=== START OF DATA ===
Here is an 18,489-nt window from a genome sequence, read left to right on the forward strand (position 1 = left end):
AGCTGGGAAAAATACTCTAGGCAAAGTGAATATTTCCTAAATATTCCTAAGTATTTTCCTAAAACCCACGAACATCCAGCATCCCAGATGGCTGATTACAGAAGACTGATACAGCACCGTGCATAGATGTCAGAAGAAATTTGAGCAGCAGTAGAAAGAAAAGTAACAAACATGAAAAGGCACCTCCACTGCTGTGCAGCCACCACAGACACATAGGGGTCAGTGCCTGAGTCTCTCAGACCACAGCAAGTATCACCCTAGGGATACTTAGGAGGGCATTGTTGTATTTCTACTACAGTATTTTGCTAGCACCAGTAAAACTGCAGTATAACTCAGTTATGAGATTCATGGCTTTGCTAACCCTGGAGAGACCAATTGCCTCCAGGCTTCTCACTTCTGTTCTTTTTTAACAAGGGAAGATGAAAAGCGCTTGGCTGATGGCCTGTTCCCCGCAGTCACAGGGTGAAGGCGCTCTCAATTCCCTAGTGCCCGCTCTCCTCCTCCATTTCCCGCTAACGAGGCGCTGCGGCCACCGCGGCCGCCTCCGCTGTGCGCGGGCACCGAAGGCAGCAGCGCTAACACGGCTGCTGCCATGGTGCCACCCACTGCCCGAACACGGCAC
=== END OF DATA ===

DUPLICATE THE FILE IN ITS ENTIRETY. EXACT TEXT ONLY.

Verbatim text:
Here is an 18,489-nt window from a genome sequence, read left to right on the forward strand (position 1 = left end):
AGCTGGGAAAAATACTCTAGGCAAAGTGAATATTTCCTAAATATTCCTAAGTATTTTCCTAAAACCCACGAACATCCAGCATCCCAGATGGCTGATTACAGAAGACTGATACAGCACCGTGCATAGATGTCAGAAGAAATTTGAGCAGCAGTAGAAAGAAAAGTAACAAACATGAAAAGGCACCTCCACTGCTGTGCAGCCACCACAGACACATAGGGGTCAGTGCCTGAGTCTCTCAGACCACAGCAAGTATCACCCTAGGGATACTTAGGAGGGCATTGTTGTATTTCTACTACAGTATTTTGCTAGCACCAGTAAAACTGCAGTATAACTCAGTTATGAGATTCATGGCTTTGCTAACCCTGGAGAGACCAATTGCCTCCAGGCTTCTCACTTCTGTTCTTTTTTAACAAGGGAAGATGAAAAGCGCTTGGCTGATGGCCTGTTCCCCGCAGTCACAGGGTGAAGGCGCTCTCAATTCCCTAGTGCCCGCTCTCCTCCTCCATTTCCCGCTAACGAGGCGCTGCGGCCACCGCGGCCGCCTCCGCTGTGCGCGGGCACCGAAGGCAGCAGCGCTAACACGGCTGCTGCCATGGTGCCACCCACTGCCCGAACACGGCAC